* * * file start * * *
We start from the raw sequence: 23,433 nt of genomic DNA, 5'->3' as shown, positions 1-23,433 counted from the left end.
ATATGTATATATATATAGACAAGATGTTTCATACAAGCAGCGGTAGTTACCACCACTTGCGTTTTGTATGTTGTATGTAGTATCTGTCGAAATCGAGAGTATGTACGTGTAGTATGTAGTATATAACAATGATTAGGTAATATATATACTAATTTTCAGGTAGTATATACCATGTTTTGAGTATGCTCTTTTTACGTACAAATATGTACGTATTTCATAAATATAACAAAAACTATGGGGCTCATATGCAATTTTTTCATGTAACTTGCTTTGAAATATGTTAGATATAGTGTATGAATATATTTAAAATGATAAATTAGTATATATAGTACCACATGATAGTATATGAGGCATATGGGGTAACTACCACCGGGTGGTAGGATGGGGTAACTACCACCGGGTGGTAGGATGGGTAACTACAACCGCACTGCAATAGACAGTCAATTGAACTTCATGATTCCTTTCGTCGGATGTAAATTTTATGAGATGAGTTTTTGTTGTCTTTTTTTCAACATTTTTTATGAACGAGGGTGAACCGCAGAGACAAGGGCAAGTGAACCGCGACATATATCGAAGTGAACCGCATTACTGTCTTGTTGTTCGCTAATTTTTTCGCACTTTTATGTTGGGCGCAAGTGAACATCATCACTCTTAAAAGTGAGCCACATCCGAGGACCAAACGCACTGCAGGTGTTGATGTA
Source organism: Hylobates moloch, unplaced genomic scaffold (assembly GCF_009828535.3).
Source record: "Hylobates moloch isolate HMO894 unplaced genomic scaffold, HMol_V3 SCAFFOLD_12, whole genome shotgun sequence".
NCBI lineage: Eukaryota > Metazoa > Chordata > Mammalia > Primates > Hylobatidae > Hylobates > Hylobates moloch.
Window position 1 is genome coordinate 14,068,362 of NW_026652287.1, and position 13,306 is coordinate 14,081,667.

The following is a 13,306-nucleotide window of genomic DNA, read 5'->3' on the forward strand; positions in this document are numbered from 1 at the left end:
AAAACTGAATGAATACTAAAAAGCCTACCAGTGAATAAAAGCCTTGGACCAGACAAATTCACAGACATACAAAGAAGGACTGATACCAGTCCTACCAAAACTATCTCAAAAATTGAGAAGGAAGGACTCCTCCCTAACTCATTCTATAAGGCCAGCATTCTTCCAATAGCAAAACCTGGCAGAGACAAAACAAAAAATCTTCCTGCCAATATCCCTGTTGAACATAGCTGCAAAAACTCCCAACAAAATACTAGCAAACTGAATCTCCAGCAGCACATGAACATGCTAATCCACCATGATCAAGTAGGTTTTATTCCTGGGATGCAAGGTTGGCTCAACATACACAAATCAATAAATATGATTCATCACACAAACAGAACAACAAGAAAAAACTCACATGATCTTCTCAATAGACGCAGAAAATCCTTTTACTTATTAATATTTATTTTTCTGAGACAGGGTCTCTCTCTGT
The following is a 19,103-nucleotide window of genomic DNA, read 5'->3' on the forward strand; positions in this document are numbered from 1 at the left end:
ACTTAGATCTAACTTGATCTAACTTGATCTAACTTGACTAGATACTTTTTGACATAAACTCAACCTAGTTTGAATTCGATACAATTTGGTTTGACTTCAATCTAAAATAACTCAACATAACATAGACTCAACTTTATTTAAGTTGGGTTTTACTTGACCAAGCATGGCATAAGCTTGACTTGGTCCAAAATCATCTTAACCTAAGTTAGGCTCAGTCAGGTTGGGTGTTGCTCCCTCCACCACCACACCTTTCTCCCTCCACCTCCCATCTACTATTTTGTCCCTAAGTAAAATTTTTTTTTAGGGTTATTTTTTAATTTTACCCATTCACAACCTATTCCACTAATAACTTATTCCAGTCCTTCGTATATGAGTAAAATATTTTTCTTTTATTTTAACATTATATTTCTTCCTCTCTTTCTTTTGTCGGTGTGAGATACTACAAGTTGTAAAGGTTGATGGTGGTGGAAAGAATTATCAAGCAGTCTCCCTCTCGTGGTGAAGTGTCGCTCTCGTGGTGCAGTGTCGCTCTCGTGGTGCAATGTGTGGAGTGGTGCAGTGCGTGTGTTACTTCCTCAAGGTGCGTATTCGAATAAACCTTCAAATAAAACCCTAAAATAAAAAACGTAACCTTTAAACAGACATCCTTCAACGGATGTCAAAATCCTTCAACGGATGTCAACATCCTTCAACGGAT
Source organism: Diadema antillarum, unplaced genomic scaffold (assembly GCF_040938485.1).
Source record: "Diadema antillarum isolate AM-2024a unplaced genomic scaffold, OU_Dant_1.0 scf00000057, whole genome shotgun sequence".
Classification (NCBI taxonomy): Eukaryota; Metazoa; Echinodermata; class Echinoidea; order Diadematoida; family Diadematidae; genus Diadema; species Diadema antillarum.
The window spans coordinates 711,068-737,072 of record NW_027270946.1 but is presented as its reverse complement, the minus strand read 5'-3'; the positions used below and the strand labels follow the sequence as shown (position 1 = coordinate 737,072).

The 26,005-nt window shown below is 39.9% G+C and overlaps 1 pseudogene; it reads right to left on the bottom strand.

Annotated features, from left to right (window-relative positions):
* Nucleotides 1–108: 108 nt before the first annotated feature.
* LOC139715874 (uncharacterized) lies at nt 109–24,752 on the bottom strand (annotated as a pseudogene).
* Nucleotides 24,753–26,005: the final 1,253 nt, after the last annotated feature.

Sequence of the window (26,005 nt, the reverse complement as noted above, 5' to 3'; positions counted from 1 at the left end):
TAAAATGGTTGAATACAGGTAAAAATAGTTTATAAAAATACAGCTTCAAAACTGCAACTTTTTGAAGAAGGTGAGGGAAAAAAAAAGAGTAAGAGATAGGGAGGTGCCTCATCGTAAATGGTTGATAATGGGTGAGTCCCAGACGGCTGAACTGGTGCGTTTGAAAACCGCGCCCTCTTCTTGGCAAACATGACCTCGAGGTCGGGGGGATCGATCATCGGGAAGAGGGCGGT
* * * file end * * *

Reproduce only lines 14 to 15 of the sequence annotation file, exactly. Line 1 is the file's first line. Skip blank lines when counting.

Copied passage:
The window spans coordinates 711,068-737,072 of record NW_027270946.1 but is presented as its reverse complement, the minus strand read 5'-3'; the positions used below and the strand labels follow the sequence as shown (position 1 = coordinate 737,072).

The 26,005-nt window shown below is 39.9% G+C and overlaps 1 pseudogene; it reads right to left on the bottom strand.